Another important consideration is that since a scrubber's ability to remove ammonia from the air requires a chemical reaction, there is a limited amount of time before the chemicals will need to be replenished. This challenge is not that different than controlling ammonia early on during a flock through the use of a litter treatment. The litter generates ammonia. We apply a litter treatment to the litter, and the acid in the litter treatment neutralizes the ammonia, and ammonia levels are reduced until all the chemical is used up. The greater the amount of ammonia being generated, the greater the amount of chemicals/litter treatment required and the shorter the life of the litter treatment. In either case there is a limit to how long ammonia can be chemically removed from the air in a poultry house.

During the winter of 2023 a commercially available scrubber was installed in a broiler house and operated continuously for the last three weeks of a flock (Figure 1). The scrubber's air exchange rate was measured and determined to be 300 cfm. Ammonia meters were installed on the intake and exhaust sides of the unit, along with temperature and RH sensors and measurements were recorded every minute.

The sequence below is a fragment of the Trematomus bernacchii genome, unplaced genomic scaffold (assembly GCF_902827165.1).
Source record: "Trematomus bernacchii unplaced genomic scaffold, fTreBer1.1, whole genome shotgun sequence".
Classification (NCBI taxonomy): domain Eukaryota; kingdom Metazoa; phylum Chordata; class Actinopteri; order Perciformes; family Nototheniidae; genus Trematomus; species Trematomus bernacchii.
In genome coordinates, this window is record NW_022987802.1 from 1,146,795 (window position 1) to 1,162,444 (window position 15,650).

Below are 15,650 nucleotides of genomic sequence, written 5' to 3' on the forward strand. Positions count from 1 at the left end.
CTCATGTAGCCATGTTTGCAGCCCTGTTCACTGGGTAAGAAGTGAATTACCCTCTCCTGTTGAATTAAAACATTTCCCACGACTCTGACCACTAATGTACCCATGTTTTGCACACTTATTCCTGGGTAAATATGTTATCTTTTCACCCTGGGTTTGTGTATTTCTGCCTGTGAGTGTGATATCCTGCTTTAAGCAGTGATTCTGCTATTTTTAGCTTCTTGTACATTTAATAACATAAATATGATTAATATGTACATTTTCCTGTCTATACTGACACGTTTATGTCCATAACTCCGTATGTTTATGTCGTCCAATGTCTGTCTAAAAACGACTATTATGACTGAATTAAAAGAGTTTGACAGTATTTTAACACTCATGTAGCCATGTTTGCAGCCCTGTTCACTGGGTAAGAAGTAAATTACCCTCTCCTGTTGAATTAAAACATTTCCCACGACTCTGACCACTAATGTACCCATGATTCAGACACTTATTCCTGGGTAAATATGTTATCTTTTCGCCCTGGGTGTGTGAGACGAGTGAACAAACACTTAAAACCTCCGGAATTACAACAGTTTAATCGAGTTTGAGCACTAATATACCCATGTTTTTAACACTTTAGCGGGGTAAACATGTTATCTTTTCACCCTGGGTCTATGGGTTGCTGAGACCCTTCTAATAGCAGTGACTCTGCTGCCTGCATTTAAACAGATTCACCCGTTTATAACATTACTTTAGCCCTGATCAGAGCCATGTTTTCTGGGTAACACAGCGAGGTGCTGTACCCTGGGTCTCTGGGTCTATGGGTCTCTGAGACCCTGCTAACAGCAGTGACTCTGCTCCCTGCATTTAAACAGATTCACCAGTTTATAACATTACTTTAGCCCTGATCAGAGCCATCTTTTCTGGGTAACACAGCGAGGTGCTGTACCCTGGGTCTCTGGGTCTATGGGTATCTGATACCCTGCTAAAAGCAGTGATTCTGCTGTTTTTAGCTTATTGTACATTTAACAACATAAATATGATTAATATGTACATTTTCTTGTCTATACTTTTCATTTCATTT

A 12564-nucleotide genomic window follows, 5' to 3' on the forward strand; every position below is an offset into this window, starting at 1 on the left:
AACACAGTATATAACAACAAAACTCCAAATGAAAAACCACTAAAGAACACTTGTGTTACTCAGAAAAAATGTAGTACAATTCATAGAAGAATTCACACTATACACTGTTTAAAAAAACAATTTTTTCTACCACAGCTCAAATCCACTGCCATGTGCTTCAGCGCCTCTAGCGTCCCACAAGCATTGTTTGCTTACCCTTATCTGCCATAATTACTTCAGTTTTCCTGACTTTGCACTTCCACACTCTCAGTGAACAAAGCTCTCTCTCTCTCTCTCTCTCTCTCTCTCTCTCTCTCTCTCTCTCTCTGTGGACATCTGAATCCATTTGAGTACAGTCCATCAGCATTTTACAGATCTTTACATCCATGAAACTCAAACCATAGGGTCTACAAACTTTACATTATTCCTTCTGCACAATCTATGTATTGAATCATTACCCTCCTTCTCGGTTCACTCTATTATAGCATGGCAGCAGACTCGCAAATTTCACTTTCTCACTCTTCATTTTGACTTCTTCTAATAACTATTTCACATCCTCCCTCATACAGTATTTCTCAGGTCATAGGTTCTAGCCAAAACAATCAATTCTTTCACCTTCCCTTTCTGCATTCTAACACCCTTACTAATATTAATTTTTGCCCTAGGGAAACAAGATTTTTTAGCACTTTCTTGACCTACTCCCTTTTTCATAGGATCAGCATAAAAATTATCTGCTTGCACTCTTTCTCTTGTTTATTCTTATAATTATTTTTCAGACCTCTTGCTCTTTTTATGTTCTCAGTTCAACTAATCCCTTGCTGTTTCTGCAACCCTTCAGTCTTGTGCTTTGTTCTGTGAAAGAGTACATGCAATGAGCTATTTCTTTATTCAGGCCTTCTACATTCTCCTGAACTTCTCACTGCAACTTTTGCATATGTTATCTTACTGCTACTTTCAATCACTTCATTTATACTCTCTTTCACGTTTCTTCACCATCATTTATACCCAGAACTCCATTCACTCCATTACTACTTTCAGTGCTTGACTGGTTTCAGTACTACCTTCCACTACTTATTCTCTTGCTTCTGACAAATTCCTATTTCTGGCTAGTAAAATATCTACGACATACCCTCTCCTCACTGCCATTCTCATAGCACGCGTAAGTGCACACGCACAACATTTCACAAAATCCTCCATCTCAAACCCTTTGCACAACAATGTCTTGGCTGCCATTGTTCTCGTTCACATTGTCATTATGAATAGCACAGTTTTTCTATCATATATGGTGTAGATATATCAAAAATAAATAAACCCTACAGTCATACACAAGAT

The scrubber was found to be effective at lowering the concentration of ammonia of the air flowing through the unit. Ammonia concentrations were reduced by between 5 and 30 ppm with the greatest reductions corresponding with the highest incoming ammonia concentrations (Figure 2). One minor weakness of the scrubber was that it did not remove all the ammonia from the air. Ammonia concentrations leaving the scrubber were typically between 5 and 10 ppm with the higher concentrations typically being associated with higher house ammonia levels. A much more significant weakness was that only 300 cubic feet of air each minute (or 18,000 cubic feet of air each hour) was "scrubbed" of ammonia. 18,000 cubic feet of air may seen like a lot but it is important to realize that there were at least four 36" fans operating a minimum of two minutes out of five, providing 864,000 cubic feet of ammonia-free air each hour. To provide that same ammonia removal rate would have required approximately 48 scrubbers of the design tested. Another way to look at it is that the scrubber was essentially only capable of removing the same amount of ammonia as two 36" fans operating five seconds out of five minutes.